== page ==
A compulsively readable account of a murderer who continues to fascinate.

MANSON

THE LIFE AND TIMES OF CHARLES MANSON

Guinn (The Last Gunfight: The Real Story of the Shootout at the O.K. Corral—and How It Changed the American West, 2011, etc.) paints a striking, full-length portrait of one of American history’s most notorious sociopaths.

By 1967, 32-year-old Charles Manson had spent more than half his life in reform schools, jails and prison. Released onto the streets of San Francisco during the Summer of Love, armed with a practiced street rap—a mishmash of Bible verses, Dale Carnegie quotations, Scientology precepts and rock-’n’-roll lyrics—a philosophy of free love and even freer drugs and crude psychological insights gleaned from fellow pimps and con men, the petty hustler attracted a small following among the city’s naïve, confused youth. Moving his “Family” to Los Angeles in pursuit of a music career, Manson tightened his hold on his followers and led them in increasingly bizarre escapades that culminated in several murders, most infamously the Tate-LaBianca killings, designed to kick off “Helter Skelter,” a race war that would end with the Family ruling the world. Guinn takes readers on a head-spinning ride through Manson’s deeply disturbed childhood, his criminal career and his brief tenure as satanic guru to the damaged disciples, mostly women, he held in thrall. Against the backdrop of the roiling ’60s, the author offers inside information on life within the cult, miniportraits of its various members, and stories about the dope dealers, rock musicians, motorcycle gang members, Hollywood glitterati, record-industry honchos and hangers-on who brushed up against the Family. He concludes by effortlessly unpacking the murders, the manhunt and the trial that riveted the nation. Spared the gas chamber by California’s abolition of the death penalty, Manson remains incarcerated. A handful of deluded supporters maintain a Facebook page devoted to proving his innocence and to spreading his environmental rants.

A compulsively readable account of a murderer who continues to fascinate.

Pub Date: Aug. 6, 2013

ISBN: 978-1-4516-4516-3

Page Count: 512

Publisher: Simon & Schuster

Review Posted Online: May 28, 2013

Kirkus Reviews Issue: June 15, 2013

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If the authors are serious, this is a silly, distasteful book. If they are not, it’s a brilliant satire.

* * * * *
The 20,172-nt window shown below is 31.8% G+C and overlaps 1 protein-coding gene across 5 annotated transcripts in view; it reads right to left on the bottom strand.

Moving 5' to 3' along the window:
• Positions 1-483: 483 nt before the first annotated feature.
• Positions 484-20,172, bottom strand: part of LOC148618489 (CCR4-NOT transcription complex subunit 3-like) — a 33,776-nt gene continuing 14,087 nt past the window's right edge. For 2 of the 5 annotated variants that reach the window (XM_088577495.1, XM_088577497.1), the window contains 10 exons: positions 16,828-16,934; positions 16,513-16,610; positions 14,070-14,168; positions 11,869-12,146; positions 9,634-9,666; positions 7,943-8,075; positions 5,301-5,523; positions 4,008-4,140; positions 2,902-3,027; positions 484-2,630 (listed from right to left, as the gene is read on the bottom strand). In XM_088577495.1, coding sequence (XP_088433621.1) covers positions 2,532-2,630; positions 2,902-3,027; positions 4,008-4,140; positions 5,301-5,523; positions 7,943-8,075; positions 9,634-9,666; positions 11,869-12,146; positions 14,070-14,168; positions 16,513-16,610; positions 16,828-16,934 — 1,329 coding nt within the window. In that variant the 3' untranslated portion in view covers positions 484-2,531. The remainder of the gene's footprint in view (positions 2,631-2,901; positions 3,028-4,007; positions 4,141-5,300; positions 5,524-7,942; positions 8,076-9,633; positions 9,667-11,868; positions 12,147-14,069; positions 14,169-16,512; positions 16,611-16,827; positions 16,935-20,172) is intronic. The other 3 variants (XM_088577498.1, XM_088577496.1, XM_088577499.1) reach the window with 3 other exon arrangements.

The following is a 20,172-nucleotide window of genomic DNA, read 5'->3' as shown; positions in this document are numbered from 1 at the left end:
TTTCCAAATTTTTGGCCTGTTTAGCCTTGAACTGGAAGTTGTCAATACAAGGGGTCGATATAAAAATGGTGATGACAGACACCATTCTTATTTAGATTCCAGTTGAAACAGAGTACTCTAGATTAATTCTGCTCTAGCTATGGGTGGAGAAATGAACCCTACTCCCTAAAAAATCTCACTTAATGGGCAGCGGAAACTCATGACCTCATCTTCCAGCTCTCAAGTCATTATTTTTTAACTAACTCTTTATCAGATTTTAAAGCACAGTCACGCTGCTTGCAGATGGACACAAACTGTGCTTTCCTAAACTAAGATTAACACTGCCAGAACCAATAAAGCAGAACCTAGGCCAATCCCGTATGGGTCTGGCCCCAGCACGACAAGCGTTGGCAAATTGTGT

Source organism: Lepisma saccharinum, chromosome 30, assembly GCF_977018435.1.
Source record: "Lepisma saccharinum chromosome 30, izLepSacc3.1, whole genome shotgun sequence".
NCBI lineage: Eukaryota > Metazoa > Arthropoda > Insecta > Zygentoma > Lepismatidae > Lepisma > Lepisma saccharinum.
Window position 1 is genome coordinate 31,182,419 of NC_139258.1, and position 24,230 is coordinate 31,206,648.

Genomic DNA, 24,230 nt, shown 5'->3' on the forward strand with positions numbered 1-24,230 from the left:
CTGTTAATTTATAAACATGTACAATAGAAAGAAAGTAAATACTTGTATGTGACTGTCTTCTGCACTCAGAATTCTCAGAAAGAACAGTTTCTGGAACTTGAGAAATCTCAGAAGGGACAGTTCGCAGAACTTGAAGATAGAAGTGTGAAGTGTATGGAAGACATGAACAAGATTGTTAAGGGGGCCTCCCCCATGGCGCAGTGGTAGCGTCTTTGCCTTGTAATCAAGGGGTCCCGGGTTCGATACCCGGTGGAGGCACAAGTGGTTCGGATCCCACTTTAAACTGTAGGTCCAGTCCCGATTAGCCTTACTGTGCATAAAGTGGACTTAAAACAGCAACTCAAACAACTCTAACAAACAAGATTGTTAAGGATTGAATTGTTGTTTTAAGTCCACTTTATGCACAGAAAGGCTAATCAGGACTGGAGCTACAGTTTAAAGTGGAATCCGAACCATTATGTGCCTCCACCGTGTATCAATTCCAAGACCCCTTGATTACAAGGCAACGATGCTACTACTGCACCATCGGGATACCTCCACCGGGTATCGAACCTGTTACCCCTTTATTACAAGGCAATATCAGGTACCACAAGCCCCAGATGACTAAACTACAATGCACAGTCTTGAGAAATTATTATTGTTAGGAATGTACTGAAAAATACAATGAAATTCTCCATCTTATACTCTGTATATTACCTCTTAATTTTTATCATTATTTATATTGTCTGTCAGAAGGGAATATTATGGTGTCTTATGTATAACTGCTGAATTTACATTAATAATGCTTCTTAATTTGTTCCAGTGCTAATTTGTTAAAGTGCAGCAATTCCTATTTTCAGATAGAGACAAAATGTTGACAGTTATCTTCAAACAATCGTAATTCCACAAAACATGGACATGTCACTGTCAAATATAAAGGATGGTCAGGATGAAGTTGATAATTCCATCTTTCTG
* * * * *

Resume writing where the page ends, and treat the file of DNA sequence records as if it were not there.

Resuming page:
THE 48 LAWS OF POWER

The authors have created a sort of anti-Book of Virtues in this encyclopedic compendium of the ways and means of power.

Everyone wants power and everyone is in a constant duplicitous game to gain more power at the expense of others, according to Greene, a screenwriter and former editor at Esquire (Elffers, a book packager, designed the volume, with its attractive marginalia). We live today as courtiers once did in royal courts: we must appear civil while attempting to crush all those around us. This power game can be played well or poorly, and in these 48 laws culled from the history and wisdom of the world’s greatest power players are the rules that must be followed to win. These laws boil down to being as ruthless, selfish, manipulative, and deceitful as possible. Each law, however, gets its own chapter: “Conceal Your Intentions,” “Always Say Less Than Necessary,” “Pose as a Friend, Work as a Spy,” and so on. Each chapter is conveniently broken down into sections on what happened to those who transgressed or observed the particular law, the key elements in this law, and ways to defensively reverse this law when it’s used against you. Quotations in the margins amplify the lesson being taught. While compelling in the way an auto accident might be, the book is simply nonsense. Rules often contradict each other. We are told, for instance, to “be conspicuous at all cost,” then told to “behave like others.” More seriously, Greene never really defines “power,” and he merely asserts, rather than offers evidence for, the Hobbesian world of all against all in which he insists we live. The world may be like this at times, but often it isn’t. To ask why this is so would be a far more useful project.

If the authors are serious, this is a silly, distasteful book. If they are not, it’s a brilliant satire.

Pub Date: Sept. 1, 1998

ISBN: 0-670-88146-5

Page Count: 430

Publisher: Viking

Review Posted Online: May 20, 2010

Kirkus Reviews Issue: July 15, 1998

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The author's youthfulness helps to assure the inevitable comparison with the Anne Frank diary although over and above the...

NIGHT

Elie Wiesel spent his early years in a small Transylvanian town as one of four children. 

He was the only one of the family to survive what Francois Maurois, in his introduction, calls the "human holocaust" of the persecution of the Jews, which began with the restrictions, the singularization of the yellow star, the enclosure within the ghetto, and went on to the mass deportations to the ovens of Auschwitz and Buchenwald. There are unforgettable and horrifying scenes here in this spare and sombre memoir of this experience of the hanging of a child, of his first farewell with his father who leaves him an inheritance of a knife and a spoon, and of his last goodbye at Buchenwald his father's corpse is already cold let alone the long months of survival under unconscionable conditions. 

The author's youthfulness helps to assure the inevitable comparison with the Anne Frank diary although over and above the sphere of suffering shared, and in this case extended to the death march itself, there is no spiritual or emotional legacy here to offset any reader reluctance.

Pub Date: Jan. 16, 2006

ISBN: 0374500010

Page Count: 120

Publisher: Hill & Wang

Review Posted Online: Oct. 7, 2011

Kirkus Reviews Issue: Jan. 15, 2006

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